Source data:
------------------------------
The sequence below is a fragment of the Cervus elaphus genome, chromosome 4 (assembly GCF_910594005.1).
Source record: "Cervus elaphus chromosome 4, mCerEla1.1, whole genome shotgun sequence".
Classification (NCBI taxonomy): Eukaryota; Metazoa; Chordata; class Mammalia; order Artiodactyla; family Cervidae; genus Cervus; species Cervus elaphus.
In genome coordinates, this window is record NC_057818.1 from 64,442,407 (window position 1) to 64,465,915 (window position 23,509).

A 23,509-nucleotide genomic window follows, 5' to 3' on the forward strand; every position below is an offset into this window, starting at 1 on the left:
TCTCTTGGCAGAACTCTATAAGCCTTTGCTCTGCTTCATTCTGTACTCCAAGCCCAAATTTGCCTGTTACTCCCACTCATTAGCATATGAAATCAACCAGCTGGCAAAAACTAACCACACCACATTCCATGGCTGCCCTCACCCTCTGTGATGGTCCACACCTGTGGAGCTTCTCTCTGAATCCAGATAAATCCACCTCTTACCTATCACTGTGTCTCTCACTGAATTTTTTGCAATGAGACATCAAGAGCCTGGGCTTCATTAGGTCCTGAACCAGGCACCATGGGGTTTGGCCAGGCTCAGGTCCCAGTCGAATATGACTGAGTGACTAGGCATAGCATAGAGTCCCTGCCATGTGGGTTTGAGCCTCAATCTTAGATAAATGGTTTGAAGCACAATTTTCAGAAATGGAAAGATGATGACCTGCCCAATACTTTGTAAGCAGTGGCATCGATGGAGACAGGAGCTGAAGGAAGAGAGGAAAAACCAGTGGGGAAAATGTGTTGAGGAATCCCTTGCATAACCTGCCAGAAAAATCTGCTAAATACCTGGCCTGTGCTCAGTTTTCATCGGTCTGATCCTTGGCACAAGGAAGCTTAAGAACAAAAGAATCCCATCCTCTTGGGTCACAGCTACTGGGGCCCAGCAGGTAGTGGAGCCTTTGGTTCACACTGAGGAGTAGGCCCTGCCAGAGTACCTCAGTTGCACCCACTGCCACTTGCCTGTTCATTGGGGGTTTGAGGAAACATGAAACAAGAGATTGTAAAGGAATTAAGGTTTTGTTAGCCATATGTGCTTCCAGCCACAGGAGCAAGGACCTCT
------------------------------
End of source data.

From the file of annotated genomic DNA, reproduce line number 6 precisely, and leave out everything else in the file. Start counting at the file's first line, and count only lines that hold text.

TCTCTTGGCAGAACTCTATAAGCCTTTGCTCTGCTTCATTCTGTACTCCAAGCCCAAATTTGCCTGTTACTCCCACTCATTAGCATATGAAATCAACCAGCTGGCAAAAACTAACCACACCACATTCCATGGCTGCCCTCACCCTCTGTGATGGTCCACACCTGTGGAGCTTCTCTCTGAATCCAGATAAATCCACCTCTTACCTATCACTGTGTCTCTCACTGAATTTTTTGCAATGAGACATCAAGAGCCTGGGCTTCATTAGGTCCTGAACCAGGCACCATGGGGTTTGGCCAGGCTCAGGTCCCAGTCGAATATGACTGAGTGACTAGGCATAGCATAGAGTCCCTGCCATGTGGGTTTGAGCCTCAATCTTAGATAAATGGTTTGAAGCACAATTTTCAGAAATGGAAAGATGATGACCTGCCCAATACTTTGTAAGCAGTGGCATCGATGGAGACAGGAGCTGAAGGAAGAGAGGAAAAACCAGTGGGGAAAATGTGTTGAGGAATCCCTTGCATAACCTGCCAGAAAAATCTGCTAAATACCTGGCCTGTGCTCAGTTTTCATCGGTCTGATCCTTGGCACAAGGAAGCTTAAGAACAAAAGAATCCCATCCTCTTGGGTCACAGCTACTGGGGCCCAGCAGGTAGTGGAGCCTTTGGTTCACACTGAGGAGTAGGCCCTGCCAGAGTACCTCAGTTGCACCCACTGCCACTTGCCTGTTCATTGGGGGTTTGAGGAAACATGAAACAAGAGATTGTAAAGGAATTAAGGTTTTGTTAGCCATATGTGCTTCCAGCCACAGGAGCAAGGACCTCT